Quebec is one of the last Canadian jurisdictions to specifically mandate asbestos monitoring and documentation but it has now done so with a broad sweep that environmental specialists caution will be challenging to achieve within a tight deadline.
A new regulation under provincial occupational health and safety legislation compels employers to inspect sprayed flocking, which includes sprayed fireproofing, thermal and acoustic insulation, in all workplaces in buildings constructed prior to Feb. 15, 1990. Even more comprehensively, heat insulating materials, which are typically used on mechanical systems, must be inspected in workplaces in all buildings built before May 20, 1999.
In buildings of the designated vintage, it will automatically be presumed that sprayed coatings and heat insulating materials contain asbestos unless it can be proved otherwise. Knowledgeable observers counter that it could be presumed that asbestos won’t be present in a significant percentage of those buildings.
“Asbestos wasn’t used in thermal insulation after 1990, and most products were asbestos-free well before that,” says Don Pinchin, president of consulting firm, Pinchin Environmental Ltd. “The only thing they are using in buildings now that contains asbestos are asbestos-cement rainwater leaders.”
However, since 1990 and 1999 reference the years that the Quebec government passed legislation to prohibit the use of the specified asbestos-containing products, consultants aren’t anticipating further leniency.
“I don’t think those dates will move,” says Édouard Paya, president of Montreal-based engineering firm, Le Groupe Gesfor Poirier, Pinchin Inc.
Given the vast number of properties earmarked for inspection by the deadline of June 5, 2015, set in the regulation, Paya is equally concerned about guidelines for testing that the provincial employment overseer, Commission de la santé et de la sécurité du travail (CSST), is promoting. These would double the number of samples of some kinds of materials (such as fireproofing and mechanical insulation) that consultants have conventionally taken.
The guidelines also recommend nine samples of products that contain trace amounts of asbestos – a degree of thoroughness the U.S. Environmental Protection Agency (EPA) demands only in designated highly sensitive occupancies. Until now, consultants have relied on EPA standards calling for three to seven samples depending on the size of the area tested.
“This is not in the regulation. It’s just a guideline but the number of samples they are asking for is excessive,” says Paya. “For fireproofing, we used to take one (sample) per floor. So if we have a building with 30 floors, that’s 30 more samples just for fireproofing.”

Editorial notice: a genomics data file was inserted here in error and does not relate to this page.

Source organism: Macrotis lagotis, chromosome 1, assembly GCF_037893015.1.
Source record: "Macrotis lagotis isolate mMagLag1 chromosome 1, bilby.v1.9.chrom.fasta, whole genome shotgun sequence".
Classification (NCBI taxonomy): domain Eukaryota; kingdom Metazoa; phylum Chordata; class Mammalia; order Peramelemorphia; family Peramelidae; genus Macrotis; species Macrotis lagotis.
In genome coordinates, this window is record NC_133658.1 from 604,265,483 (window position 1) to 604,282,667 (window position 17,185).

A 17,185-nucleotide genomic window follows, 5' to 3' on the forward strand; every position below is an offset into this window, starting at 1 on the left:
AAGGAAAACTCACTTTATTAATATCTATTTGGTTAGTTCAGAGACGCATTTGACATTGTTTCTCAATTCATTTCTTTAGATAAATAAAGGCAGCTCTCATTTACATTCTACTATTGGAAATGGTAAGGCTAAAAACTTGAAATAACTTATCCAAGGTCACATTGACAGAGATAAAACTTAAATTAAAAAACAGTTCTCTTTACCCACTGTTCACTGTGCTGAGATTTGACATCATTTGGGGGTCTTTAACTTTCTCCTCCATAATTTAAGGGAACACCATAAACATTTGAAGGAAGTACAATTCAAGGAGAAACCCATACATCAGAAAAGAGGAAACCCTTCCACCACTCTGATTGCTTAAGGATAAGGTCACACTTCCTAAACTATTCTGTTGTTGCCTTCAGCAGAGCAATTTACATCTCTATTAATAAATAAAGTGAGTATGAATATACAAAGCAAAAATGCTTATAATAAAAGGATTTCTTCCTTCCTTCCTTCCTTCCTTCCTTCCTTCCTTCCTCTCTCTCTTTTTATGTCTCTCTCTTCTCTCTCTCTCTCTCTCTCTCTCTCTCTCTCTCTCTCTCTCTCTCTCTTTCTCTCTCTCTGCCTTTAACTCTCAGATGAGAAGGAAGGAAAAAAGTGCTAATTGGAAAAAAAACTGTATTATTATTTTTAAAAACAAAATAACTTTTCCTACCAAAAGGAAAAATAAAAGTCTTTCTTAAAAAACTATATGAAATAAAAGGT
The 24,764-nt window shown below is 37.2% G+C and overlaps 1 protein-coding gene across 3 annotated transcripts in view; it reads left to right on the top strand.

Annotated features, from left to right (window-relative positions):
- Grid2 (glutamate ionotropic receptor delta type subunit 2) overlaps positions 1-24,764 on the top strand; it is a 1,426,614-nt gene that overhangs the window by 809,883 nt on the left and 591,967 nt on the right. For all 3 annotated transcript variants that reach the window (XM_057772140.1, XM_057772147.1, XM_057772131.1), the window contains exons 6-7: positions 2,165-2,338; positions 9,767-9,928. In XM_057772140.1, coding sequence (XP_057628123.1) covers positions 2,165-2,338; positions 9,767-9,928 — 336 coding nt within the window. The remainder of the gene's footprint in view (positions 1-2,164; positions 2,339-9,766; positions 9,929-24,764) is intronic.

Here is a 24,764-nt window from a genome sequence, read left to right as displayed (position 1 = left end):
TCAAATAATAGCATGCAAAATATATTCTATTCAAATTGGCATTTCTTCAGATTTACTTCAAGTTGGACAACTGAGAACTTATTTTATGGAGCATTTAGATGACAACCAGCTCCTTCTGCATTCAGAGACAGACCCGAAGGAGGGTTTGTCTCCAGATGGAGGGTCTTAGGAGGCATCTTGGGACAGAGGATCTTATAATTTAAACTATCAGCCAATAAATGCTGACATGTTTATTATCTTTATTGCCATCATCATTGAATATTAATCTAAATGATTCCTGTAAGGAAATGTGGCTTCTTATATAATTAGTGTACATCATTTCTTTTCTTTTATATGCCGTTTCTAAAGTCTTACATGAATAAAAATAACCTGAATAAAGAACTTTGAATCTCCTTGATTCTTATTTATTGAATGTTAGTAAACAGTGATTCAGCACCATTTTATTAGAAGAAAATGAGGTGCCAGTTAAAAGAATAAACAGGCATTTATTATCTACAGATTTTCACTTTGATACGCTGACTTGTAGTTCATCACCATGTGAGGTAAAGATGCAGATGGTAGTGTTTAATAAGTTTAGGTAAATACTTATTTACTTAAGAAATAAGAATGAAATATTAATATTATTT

Several Quebec-based environmental consulting firms have joined together to express their concerns to the CSST. Following these guidelines will take more time and increase costs in a period when consultants will be hard-pressed to meet demand for their services. Yet, the CSST’s general influence in workplace matters may sway many employers to voluntarily comply.
Because regulation applies to employers, property owners are not responsible for compliance within commercial, institutional, retail or industrial units unless they also employ the occupants of the space. The legislation does hold property owners accountable for common areas of a building that houses a workforce.
It’s expected that some landlords will opt to carry out the work for an entire building or portfolio and charge the cost back to their tenants. Regardless, the regulation is likely to add a new dynamic to lease negotiations.
Employers with premises in designated buildings, or landlords acting on their tenants’ behalf, are advised to get into the queue now since the deadline for conducting first inspections is only approximately 20 months away.
“I am not sure the market is ready to take on all that work,” Isabelle Tremblay, an environmental law specialist with Borden Ladner Gervais LLP in Montreal, observed at a recent seminar.
As of June 5, 2015, employers will be required to keep a register of locations and other details relating to materials containing asbestos, or documentation to prove the absence of asbestos. This register must be available to all employees and transferred to any new employers subsequently occupying the space.
Identified materials containing asbestos must be checked at two-year intervals. Materials deemed likely to emit asbestos dust must be removed or encapsulated.
“There have been some early compliers,” reports Pinchin. “Many municipalities and school boards began surveys even before the regulation was formally adopted.”
In neighbouring Ontario, where existing regulations similarly require asbestos surveys, the percentage of complying buildings remains relatively low. The public sector, large and/or sophisticated private sector landlords and industrial facilities housing unionized workforces tend to have higher compliance rates but smaller owners generally have not complied with the survey requirement.
Looking to Ontario’s experience, Pinchin suggests adherence is best achieved before new rules become old forgotten rules.
“When there is a wave of compliance, as there is now in Quebec, people who don’t comply in the first couple of years generally don’t comply,” he says.
Barbara Carss is editor-in-chief of Canadian Property Management and Building Strategies & Sustainability magazines.